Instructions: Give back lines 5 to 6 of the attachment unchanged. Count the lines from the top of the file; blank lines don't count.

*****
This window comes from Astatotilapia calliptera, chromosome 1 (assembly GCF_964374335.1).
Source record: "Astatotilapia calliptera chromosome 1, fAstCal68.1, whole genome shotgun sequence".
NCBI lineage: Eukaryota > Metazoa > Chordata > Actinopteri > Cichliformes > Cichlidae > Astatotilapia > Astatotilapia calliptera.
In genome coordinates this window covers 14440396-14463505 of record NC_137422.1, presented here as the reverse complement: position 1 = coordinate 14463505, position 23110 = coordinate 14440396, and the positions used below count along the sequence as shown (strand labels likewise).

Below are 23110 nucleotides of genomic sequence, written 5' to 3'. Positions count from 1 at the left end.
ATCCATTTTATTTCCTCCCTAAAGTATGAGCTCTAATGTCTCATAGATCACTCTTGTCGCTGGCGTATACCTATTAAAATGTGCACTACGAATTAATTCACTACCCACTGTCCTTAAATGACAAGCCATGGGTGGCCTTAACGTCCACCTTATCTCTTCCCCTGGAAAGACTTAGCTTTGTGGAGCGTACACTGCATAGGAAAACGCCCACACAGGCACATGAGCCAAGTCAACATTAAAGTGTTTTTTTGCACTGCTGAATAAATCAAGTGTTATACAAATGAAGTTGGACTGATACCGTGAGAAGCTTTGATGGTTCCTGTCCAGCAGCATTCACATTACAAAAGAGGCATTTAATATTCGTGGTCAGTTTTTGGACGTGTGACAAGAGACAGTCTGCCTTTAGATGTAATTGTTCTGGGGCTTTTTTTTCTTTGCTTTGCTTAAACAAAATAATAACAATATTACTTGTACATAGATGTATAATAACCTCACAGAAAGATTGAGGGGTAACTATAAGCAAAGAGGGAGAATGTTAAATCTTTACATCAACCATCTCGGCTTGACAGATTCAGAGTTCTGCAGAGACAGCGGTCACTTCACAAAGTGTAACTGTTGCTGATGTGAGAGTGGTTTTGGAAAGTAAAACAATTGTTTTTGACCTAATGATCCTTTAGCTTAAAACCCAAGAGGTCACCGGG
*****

Below are 23110 nucleotides of genomic sequence, written 5' to 3'. Positions count from 1 at the left end.
ATCCATTTTATTTCCTCCCTAAAGTATGAGCTCTAATGTCTCATAGATCACTCTTGTCGCTGGCGTATACCTATTAAAATGTGCACTACGAATTAATTCACTACCCACTGTCCTTAAATGACAAGCCATGGGTGGCCTTAACGTCCACCTTATCTCTTCCCCTGGAAAGACTTAGCTTTGTGGAGCGTACACTGCATAGGAAAACGCCCACACAGGCACATGAGCCAAGTCAACATTAAAGTGTTTTTTTGCACTGCTGAATAAATCAAGTGTTATACAAATGAAGTTGGACTGATACCGTGAGAAGCTTTGATGGTTCCTGTCCAGCAGCATTCACATTACAAAAGAGGCATTTAATATTCGTGGTCAGTTTTTGGACGTGTGACAAGAGACAGTCTGCCTTTAGATGTAATTGTTCTGGGGCTTTTTTTTCTTTGCTTTGCTTAAACAAAATAATAACAATATTACTTGTACATAGATGTATAATAACCTCACAGAAAGATTGAGGGGTAACTATAAGCAAAGAGGGAGAATGTTAAATCTTTACATCAACCATCTCGGCTTGACAGATTCAGAGTTCTGCAGAGACAGCGGTCACTTCACAAAGTGTAACTGTTGCTGATGTGAGAGTGGTTTTGGAAAGTAAAACAATTGTTTTTGACCTAATGATCCTTTAGCTTAAAACCCAAGAGGTCACCGGG